A Slice Of Trademark Law For Kendall Jenner's Pizza Boys

Author:Mr David O. Klein
Profession:Klein Moynihan Turco LLP

On April 16th, the Los Angeles-based artists collaborative, Pizzaboyzzz, sent a Cease and Desist letter to Kendall Jenner for using "Pizza Boys" to brand a clothing line and her Apple radio show. Pizzaboyzzz has been in operation since 2015, and sells merchandise and clothing under the Pizzaboyzzz name. Jenner's Pizza Boys applications were submitted for publication with the United States Patent and Trademark Office ("USPTO") on March 27, 2018. Pizzaboyzzz is not a registered mark. Given the foregoing, this matter presents some interesting issues of trademark law.

When deciding on a brand name, what trademark law issues should you consider?

Defining a Mark

A trademark is a word, phrase, symbol, or design, or a combination thereof, that identifies and distinguishes the source of goods. A service mark is the same as a trademark, but it is an identifier of services instead of goods. "Pizza Boys" has applied for a trademark as an identifier for clothing and a service mark for entertainment services. It is important to identify this early on in this blog because it will have an impact on analyzing the strength of this mark and the likelihood of confusion with other marks.

Strength of the Mark Defined by Trademark Law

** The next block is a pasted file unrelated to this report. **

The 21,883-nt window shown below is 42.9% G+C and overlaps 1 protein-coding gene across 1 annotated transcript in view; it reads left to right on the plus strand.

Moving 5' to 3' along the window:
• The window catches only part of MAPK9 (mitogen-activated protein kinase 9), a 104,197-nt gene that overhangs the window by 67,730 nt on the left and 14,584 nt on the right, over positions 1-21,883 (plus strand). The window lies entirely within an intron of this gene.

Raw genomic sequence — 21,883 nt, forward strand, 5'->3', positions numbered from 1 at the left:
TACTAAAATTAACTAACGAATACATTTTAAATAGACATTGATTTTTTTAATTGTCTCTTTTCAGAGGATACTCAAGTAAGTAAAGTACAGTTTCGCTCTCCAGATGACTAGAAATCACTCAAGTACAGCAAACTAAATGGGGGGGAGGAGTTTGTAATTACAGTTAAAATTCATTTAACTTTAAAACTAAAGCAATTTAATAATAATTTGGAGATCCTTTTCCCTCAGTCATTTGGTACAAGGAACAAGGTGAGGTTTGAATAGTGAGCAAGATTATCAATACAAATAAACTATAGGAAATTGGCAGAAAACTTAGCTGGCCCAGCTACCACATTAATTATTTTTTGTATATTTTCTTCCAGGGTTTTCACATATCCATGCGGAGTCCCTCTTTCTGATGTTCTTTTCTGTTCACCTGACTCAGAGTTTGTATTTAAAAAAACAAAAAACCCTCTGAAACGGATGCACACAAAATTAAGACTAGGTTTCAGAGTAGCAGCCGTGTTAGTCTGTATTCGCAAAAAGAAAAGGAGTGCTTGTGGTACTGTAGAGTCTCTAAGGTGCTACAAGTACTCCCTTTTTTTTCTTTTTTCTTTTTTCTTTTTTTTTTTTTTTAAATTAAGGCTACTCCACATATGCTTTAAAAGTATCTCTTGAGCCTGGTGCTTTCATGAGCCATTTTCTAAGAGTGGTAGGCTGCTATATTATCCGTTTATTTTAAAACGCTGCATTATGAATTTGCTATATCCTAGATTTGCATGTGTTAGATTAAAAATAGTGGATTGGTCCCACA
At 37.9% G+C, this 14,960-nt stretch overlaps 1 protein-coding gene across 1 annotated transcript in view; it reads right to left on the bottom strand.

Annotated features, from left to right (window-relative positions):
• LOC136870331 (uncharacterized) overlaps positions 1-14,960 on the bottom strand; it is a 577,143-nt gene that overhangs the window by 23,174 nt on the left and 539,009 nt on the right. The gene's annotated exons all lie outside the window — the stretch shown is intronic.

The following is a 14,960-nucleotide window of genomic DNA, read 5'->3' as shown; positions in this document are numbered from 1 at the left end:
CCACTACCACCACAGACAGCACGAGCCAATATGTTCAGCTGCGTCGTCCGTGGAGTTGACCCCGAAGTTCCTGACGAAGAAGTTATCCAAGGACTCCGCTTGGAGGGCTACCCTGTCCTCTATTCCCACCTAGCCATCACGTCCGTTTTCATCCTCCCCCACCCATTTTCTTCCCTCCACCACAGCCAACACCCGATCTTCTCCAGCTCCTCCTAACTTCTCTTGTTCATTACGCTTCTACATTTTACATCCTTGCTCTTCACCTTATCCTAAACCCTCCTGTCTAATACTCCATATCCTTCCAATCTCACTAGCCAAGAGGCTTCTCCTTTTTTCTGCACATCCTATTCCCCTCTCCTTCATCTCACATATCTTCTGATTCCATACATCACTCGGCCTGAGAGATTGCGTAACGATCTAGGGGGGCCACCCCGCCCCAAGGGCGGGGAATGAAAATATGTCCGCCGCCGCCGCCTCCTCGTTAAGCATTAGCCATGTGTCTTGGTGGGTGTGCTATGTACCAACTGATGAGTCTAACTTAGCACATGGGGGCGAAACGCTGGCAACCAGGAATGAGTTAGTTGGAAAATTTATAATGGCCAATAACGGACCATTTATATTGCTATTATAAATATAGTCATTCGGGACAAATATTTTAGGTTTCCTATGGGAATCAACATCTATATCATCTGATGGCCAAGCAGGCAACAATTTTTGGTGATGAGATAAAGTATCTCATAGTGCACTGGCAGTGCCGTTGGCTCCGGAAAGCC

Trademark law places marks into one of four categories of relative increasing strength: generic, descriptive, suggestive, and arbitrary or fanciful. One of the most common reasons that marks do not proceed to registration is that the subject marks are generic or descriptive. Generic marks rarely, if ever, receive statutory protection because they merely embody the brand name of the subject goods or services. Descriptive marks are weak because they only describe applicable goods or services. However, descriptive marks are eligible to be placed on the supplemental register (a secondary registry which offers the owners' rights, but not all of the rights afforded to owners of marks on the principal register), and if, after five years of continuous use in commerce, it can be demonstrated that the subject marks have acquired distinctiveness through consumer recognition, then they become eligible for placement on the principal register. Suggestive marks are strong marks that require consumers to exercise imagination to connect the subject marks with their associated products or services. The strongest marks are arbitrary and fanciful marks. Arbitrary marks are known words that have no actual connection with the products they are...

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